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The development of American gastroenterology

Medical History
Cambridge University Press
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  • Book Reviews
  • Law
  • Medicine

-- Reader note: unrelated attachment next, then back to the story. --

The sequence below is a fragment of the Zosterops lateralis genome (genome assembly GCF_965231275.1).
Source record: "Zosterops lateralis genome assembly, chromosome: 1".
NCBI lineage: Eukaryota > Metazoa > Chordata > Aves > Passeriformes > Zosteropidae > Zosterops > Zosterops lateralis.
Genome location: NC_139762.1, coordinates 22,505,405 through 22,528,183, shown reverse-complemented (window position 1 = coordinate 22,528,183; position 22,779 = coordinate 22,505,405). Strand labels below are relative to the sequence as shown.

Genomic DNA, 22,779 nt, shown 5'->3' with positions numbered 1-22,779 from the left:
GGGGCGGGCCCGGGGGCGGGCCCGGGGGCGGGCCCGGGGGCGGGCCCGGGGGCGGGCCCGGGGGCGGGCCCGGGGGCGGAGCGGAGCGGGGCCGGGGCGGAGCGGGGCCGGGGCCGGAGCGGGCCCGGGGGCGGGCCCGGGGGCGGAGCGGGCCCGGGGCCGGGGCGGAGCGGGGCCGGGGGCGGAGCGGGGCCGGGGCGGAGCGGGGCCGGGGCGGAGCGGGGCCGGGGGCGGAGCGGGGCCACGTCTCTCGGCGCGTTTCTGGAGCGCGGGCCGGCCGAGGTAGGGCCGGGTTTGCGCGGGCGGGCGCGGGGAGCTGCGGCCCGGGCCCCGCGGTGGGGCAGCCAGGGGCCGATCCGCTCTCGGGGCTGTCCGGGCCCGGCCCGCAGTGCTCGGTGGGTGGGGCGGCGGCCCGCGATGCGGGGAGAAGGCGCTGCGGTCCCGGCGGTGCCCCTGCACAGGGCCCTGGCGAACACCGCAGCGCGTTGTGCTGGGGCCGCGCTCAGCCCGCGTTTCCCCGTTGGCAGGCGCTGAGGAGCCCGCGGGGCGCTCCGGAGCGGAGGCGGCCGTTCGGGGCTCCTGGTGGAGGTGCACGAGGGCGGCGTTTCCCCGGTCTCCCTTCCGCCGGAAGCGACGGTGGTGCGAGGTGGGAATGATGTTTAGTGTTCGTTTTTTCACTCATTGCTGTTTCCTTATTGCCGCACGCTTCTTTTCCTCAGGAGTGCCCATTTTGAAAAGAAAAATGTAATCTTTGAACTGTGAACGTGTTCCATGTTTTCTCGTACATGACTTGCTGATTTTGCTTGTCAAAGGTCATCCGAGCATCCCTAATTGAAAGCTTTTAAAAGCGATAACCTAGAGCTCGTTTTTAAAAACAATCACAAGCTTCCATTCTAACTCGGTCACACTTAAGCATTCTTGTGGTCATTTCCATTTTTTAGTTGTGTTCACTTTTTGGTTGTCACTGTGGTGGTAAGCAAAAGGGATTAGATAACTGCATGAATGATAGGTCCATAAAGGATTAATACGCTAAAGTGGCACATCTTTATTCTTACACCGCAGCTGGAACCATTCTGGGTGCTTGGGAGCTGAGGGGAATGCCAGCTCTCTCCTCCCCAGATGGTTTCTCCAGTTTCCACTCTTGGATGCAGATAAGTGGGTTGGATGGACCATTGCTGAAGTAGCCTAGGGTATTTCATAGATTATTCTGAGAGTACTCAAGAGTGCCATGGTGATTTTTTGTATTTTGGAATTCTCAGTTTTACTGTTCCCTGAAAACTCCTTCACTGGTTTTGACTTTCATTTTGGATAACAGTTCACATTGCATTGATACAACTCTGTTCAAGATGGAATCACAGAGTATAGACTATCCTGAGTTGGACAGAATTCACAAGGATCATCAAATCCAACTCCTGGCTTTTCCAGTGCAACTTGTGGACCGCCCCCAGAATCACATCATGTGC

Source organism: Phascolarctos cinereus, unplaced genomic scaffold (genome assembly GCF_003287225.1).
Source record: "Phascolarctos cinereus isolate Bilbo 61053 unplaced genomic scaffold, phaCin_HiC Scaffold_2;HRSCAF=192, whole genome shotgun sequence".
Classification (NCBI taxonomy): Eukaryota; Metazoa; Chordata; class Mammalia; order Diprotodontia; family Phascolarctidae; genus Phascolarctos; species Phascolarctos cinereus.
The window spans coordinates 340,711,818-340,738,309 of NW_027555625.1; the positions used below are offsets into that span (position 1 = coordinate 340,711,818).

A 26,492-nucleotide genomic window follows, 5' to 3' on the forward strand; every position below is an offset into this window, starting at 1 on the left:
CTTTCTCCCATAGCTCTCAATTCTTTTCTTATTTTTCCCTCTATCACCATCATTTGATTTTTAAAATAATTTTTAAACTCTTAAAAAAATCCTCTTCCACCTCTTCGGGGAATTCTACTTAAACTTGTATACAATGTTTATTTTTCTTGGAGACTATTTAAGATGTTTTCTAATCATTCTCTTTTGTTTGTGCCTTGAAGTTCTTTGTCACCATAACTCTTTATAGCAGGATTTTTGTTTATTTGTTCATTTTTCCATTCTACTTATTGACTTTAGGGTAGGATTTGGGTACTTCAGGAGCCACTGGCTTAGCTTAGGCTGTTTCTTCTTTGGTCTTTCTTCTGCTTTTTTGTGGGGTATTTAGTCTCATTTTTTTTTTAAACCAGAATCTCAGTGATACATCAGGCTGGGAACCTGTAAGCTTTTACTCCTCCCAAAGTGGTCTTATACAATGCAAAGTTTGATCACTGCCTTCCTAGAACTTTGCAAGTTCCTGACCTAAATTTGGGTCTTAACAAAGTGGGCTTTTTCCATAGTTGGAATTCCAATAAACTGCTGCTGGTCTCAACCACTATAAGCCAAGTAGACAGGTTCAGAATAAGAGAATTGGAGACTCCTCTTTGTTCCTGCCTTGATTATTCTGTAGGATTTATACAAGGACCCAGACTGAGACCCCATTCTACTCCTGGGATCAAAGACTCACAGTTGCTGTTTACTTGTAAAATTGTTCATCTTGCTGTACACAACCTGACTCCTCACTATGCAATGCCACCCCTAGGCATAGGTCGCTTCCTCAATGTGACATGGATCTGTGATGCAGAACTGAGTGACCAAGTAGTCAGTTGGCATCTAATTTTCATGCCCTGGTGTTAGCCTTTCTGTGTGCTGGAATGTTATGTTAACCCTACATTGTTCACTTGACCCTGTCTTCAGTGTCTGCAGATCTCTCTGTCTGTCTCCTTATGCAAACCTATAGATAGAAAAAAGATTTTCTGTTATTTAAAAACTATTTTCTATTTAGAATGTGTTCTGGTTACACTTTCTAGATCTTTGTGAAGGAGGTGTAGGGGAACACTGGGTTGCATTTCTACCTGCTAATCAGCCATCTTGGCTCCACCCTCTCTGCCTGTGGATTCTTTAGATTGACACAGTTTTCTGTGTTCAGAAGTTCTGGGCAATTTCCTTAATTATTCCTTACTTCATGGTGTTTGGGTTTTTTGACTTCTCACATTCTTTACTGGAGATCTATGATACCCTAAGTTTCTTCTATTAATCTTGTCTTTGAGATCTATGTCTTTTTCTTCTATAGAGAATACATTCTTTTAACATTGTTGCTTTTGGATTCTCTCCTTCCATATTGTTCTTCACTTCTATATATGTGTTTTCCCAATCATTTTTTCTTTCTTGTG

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Book Reviews epithets, attorneys remain shadows in the background throughout the text. He ignores, however, the legal profession's view of the malpractice phenomena as found in contemporary legal journals. Several problems hinder De Ville's analysis. He never explains how his causal factors interacted and contributed to the rise of malpractice suits, nor does he weigh their relative importance. While he shows what made suits likely, he never states what initiated the rash of litigation. Yet his work demonstrates the advantages of integrating surveys of case precedents, medical technological development and social change into an ambitious search for the origins of medical malpractice. Further fine-tuned research, perhaps the tedious search of original cases which he shuns, will help scholars to understand better how the complex interaction of professional, technological, legal, religious and societal interests affected the relationship between the medical profession and public in the legal arena. Carolyn G. Shapiro, Section of the History of Medicine, Yale University JOSEPH B. KIRSNER, The development of American gastroenterology, New York, Raven Press, 1990, pp. xiv, 466, illus., $77.50 (0-88167-603-9). When Dr Joseph Kirsner was born in 1909 the American Gastroenterological Association was already 12 years old. His distinguished gastroenterological career in the 58 years since his MD gives him unrivalled authority for relating the history of his speciality in the USA. However, we are overwhelmed with the largesse of this personal anthology. Much of what he describes, lists, details and tables lies outside the scope of this book. He begins with ancient humoral and metereological beliefs of health and European seventeenth-century medical concepts before we are led into American colonial and Indian medicine. There are then two chapters on the nineteenth and three on the twentieth centuries. Thirteen pages are devoted to the story of William Beaumont: Kirsner follows Cannon's hero worship o

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